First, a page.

As hospitalized births became popular, so did different avenues of intervention.  For much of early history when a baby was stuck in the birth canal, either the mother’s pelvic bones were cracked or the baby’s skull was cracked to deliver baby.  Obviously, this resulted in death of either mother or baby. From about 1600 onward, forceps became popularized and enabled care providers to deliver babies that were otherwise thought to be undeliverable.  However, improper and excessive use of forceps increased lacerations in mothers and still damaged babies’ skulls. Episiotomies, forced dilation, forced extraction of the placenta and other interventions were overused throughout the mid-20th century.  At the time, birth was widely viewed as a pathological event and it was assumed that something would go wrong. Dr. Joseph DeLee was at the forefront of obstetrical care during the early part of the century. His outspoken view that pregnancy and childbirth were dangerous rang throughout the medical establishment.  His 1920 article in the American Journal of Obstetrics and Gynecology stated: “So frequent are these bad effects that I have often wondered whether Nature did not deliberately intend women should be used up in the process of reproduction, in a manner analogous to that of salmon, which dies after spawning”.  During the 1970s and 1980s, the United States saw increased rates of cesarean birth, rising to about 30% of births according to 2015 estimates, while the World Health Organization advises a 10-15% rate. While cesarean birth can certainly be lifesaving, this intervention again became overused along with earlier obstetrical interventions.

During the Middle Ages, pain relief during childbirth was rarely an option.  Rather, women were expected to endure the pain which was God’s punishment to women for Eve’s first sin.  However in 1853 Queen Victoria used chloroform, which she described as “delightful beyond measure”. Thereafter, more forms of relief became available and acceptable.  At about the same time, ether was first used for pain relief. Around the turn of the 20th century, twilight sleep became the chosen method. This use of scopolamine and morphine put mothers to sleep all together, and was often the cause of infant mortality as it impaired the baby’s ability to breathe.  While this was certainly a dark time in childbirth, the feminist movement of the early 20th century did lead to progress in the availability of pain relief for women. Nitrous oxide became a common option in European countries as it carries little risk, but it has not made its way into American obstetrics until fairly recently.  Rather, epidurals gained popularity throughout the 1960s and 1970s. This practice, however, may slow down uterine contractions and interrupt labor progression. In 1942, Dr. Grantly Dick-Read published Childbirth Without Fear which examined female anxiety about birth and highlighted the benefits of natural childbirth.  Throughout the remainder of the 20th century, non-medicated forms of pain relief popularized with practices like Lamaze breathing, water birth, hypnobirthing and other relaxation methods.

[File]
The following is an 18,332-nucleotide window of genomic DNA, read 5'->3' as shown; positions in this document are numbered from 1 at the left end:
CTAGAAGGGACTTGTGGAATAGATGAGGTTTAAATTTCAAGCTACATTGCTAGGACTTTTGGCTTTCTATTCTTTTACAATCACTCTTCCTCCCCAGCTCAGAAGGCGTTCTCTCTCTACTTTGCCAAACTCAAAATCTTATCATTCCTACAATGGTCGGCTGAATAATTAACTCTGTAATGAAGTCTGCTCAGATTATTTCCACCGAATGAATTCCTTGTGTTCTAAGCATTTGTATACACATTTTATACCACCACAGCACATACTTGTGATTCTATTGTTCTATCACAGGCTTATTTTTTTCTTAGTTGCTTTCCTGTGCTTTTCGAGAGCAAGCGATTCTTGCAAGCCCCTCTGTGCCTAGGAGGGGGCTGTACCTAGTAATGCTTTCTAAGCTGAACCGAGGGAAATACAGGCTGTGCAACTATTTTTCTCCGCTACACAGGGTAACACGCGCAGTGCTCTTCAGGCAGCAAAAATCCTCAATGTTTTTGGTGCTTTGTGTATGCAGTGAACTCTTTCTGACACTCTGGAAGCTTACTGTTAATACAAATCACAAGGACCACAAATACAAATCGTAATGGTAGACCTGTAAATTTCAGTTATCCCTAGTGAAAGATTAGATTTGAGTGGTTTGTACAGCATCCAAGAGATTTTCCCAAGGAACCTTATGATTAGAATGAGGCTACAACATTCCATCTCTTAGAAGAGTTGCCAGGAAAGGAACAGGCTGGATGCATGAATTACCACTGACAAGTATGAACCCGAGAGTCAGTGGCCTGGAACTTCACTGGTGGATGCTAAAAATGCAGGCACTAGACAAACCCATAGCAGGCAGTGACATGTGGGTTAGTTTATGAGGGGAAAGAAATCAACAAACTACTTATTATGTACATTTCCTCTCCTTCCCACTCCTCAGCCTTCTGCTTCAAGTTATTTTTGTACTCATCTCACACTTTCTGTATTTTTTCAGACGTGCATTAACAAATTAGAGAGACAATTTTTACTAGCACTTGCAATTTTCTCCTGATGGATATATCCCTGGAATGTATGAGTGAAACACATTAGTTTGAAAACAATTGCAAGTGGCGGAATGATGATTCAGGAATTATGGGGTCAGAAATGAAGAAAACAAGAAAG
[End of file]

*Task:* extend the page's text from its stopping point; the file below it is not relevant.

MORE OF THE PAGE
In the United States, we’ve been lucky to see women taking back their births in recent years.  With increased childbirth education, mothers and their partners are gaining a better understanding of the risks and benefits of interventions.  Safer options to alleviate pain are becoming available. Fathers are encouraged to be in the birth room with mom as an additional form of support.  Formal midwifery training has made leaps and bounds, midwives have regained credibility and we’re starting to see an increase in their presence in hospitals.  Midwives and obstetricians are working side-by-side and finding a beautiful balance between the two schools of thought. The recent resurgence of feminism has reminded women that they carry the authority over their bodies and their births, and we’re seeing harmonious relationships between patients and care providers.  While there are always improvements to be made in any industry, I am very optimistic that now is a pivotal time in the birthing world and the lessons learned throughout history are coming to fruition.